Gardening With Succulents
by Rob Sproule
Have you noticed that Succulents are everywhere? From wedding magazines and
home decorating magazines to sustainable gardening sites, they’ve become a versatile, alluring, easy-to-care-for wonder plant.
Increasingly, savvy gardeners are evicting high maintenance annuals from their
containers and looking to succulents’ elegance, ease, and, when you factor in keeping them year after year, affordability.
Choosing your Container
When planting an annuals container, which typically spill over the rim and obscure the container, the vessel is secondary. Succulents are much more subtle than annuals, replacing in-your-face flower madness with humble jewel tones and stately forms. Their subtle elegance, alongside the fact that few actually trail, makes choosing the container as important as choosing the plants.
Themed Succulent Containers
Opt for a shallow pot. Succulents’ roots, designed to catch rainfall over drilling into deep moisture, spread across the surface in a delicate and fibrous web. A deep pot would encourage deep, untapped soil to remain waterlogged. It could also throw off your proportion. With most succulents being short and slow growing, a tall pot (unless it’s tall for a design purpose, like an urn), could take the focus off the fabulous foliage. They key question to choosing a container is deciding what function you want it to serve. For a tabletop centre-piece, opt for a shallow clay or ceramic dish. More creatively, antique shops have innumerable options of wooden milk trays, metal dishes, and old shallow boxes to plant in. Make sure your vessel has drainage (or a material suitable for making your own drainage). If it’s old enough to have lead lined paint, consider a plastic liner (with holes for drainage) to protect the roots. Diminutive succulents, like echeveria and haworthia, would be a perfect fit.
For a pedestal top centrepiece to define the yard, choose a classic cast iron urn and plant a stately sword-leafed yucca with trailing string-of-pearls or burrows tail around it. One of the few plants to bring both fun and formality, succulents can turn your backyard into a classic French garden, even as they add a sense of play and whimsy.
Planting your Container
The fastest way to kill a succulent is to leave it in standing water. Drainage (meaning drain holes big enough so they won’t get clogged) is vital. If the container is deeper than 6″, start by adding a bottom layer of pebbles. This will ensure that soil below 6″ (which is all their roots need) doesn’t stay waterlogged.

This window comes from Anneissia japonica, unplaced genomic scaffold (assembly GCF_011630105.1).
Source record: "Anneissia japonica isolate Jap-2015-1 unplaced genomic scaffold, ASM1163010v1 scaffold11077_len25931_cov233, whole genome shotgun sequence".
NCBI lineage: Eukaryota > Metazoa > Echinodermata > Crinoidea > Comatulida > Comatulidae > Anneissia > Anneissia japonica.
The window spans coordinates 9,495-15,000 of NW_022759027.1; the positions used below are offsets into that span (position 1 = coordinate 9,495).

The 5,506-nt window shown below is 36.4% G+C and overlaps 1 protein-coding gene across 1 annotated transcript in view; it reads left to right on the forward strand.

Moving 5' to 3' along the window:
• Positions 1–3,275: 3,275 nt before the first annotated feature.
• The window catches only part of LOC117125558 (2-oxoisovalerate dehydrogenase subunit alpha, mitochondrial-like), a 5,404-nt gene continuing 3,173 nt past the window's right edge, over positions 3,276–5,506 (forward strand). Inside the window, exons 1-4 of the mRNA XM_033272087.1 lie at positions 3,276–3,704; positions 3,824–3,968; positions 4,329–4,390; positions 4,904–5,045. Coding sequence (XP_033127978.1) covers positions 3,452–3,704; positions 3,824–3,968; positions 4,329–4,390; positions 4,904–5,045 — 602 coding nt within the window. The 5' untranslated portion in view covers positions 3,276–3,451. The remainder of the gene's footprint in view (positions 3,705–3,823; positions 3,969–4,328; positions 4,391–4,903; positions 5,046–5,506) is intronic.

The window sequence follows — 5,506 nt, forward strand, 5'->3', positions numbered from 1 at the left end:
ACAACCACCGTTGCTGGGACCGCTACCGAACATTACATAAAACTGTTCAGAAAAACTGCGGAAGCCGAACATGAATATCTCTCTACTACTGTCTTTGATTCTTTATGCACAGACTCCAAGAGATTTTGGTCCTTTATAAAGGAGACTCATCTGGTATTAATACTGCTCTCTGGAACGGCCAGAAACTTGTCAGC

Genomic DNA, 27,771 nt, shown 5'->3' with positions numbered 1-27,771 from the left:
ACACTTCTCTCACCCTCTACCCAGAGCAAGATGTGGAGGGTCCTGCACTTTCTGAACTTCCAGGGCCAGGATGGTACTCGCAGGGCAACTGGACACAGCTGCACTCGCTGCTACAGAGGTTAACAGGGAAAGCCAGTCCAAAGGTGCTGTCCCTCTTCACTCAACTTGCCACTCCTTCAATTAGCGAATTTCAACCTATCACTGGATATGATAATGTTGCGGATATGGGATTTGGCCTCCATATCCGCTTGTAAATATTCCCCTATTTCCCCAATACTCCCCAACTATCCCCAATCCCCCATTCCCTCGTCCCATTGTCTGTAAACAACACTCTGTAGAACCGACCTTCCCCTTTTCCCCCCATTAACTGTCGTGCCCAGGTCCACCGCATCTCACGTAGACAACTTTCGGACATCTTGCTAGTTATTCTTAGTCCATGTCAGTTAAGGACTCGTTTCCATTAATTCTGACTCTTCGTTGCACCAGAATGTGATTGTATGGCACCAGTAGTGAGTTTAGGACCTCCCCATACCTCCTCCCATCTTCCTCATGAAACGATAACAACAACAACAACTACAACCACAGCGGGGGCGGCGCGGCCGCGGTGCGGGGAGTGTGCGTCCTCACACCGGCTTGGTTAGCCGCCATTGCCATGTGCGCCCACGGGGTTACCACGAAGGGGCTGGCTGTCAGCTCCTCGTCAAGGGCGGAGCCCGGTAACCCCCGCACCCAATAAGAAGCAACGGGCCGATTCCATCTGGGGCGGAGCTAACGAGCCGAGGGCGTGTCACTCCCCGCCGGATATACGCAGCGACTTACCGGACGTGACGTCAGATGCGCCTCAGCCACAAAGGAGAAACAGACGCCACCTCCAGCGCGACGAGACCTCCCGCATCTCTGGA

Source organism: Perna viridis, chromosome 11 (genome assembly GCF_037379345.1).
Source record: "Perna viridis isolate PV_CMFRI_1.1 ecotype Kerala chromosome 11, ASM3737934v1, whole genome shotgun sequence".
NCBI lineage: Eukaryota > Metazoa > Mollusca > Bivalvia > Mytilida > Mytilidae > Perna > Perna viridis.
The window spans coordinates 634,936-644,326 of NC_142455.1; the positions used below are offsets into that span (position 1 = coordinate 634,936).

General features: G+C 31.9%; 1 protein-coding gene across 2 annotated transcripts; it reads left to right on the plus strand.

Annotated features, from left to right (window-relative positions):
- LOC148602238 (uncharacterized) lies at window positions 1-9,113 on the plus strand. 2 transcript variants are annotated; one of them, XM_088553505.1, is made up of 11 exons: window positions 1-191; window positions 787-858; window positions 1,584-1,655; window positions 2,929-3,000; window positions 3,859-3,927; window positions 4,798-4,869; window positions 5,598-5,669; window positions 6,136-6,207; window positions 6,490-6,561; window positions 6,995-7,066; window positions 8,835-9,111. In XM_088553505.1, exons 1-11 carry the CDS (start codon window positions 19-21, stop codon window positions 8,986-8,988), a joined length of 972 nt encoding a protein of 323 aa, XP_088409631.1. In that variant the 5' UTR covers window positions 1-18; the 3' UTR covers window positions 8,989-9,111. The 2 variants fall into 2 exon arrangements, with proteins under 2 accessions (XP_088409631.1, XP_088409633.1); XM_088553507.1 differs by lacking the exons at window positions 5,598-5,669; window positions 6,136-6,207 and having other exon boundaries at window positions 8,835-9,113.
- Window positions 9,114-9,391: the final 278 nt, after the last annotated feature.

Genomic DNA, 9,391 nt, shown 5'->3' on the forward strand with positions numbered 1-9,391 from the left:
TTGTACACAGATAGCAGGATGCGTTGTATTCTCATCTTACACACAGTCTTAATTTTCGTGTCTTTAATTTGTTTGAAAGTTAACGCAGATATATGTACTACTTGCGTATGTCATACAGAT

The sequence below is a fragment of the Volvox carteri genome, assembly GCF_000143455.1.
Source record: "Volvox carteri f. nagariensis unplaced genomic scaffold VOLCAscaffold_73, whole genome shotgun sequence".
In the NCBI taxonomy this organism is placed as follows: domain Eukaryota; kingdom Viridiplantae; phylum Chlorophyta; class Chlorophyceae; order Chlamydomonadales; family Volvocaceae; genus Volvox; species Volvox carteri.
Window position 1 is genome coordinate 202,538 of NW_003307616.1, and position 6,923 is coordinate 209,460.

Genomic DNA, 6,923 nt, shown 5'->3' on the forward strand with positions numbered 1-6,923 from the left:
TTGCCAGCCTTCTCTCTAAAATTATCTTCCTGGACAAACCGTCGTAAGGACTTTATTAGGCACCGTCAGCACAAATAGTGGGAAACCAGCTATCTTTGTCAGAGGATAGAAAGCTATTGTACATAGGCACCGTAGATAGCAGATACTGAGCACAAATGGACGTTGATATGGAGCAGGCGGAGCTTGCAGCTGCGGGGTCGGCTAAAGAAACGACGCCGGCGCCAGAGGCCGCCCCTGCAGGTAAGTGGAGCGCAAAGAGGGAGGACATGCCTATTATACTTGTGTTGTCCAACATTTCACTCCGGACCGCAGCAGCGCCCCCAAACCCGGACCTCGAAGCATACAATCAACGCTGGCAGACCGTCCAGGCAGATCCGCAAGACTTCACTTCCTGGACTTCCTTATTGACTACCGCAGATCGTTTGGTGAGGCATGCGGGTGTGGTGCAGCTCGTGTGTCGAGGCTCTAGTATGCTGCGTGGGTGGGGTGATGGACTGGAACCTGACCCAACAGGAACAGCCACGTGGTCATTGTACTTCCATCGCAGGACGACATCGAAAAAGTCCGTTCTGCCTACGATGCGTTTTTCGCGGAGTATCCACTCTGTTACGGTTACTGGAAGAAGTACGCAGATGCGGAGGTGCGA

Make it crowded. Succulents grow slow enough that they won’t gobble each other up like annuals will.
Add a cushion of cactus soil onto the rocks and set the plants on that. Don’t yank them out of the pots; tip the pots upside down, cupping the soil around the plant so it doesn’t fall, and gently squeeze till gravity delivers. You won’t need to slice, massage, hack, or otherwise man-handle the root ball.
The plants should be so crowded that there will only be small gaps between the root balls, so you shouldn’t need to add much soil. Tuck it into the grooves – gently – with your fingers, filling in all the air pockets but not tamping the soil into a stone. Check for settling after your first watering and add more soil as needed.
Caring for your Container
The joy of succulents is their ease of care. They thrive in our dry Alberta air and can take more direct sun than most plants (although Western exposures may still burn fleshier leaves).
Water more than a cactus, letting the soil dry out slightly between watering. Water until it flows out the bottom. This is called “flushing”, and is important with our water so salts don’t build up and affect the delicate roots. Flushing is especially important if you fertilizer, which should be at half strength every couple of weeks (and optional).
If you haven’t bought them before, you may get some sticker shock when shopping. While their slow growth makes them more expensive, it also makes them more affordable in the long run. They’re long living and subject to very few pests, so keep them year after year by planting them while still in their growing pots. At season’s end, lift them up, clean them off and bring them inside knowing that their roots are undamaged. Water them less in the winter as they slip into necessary dormancy.
Few things are more impressive in a container than a 5 year old succulent, especially a rosette tipped echeveria, that has grown to specimen size. Inside and out, these succulents become honorary pets, and you’ll start to plan not just containers, but entire parts of your yard, around them.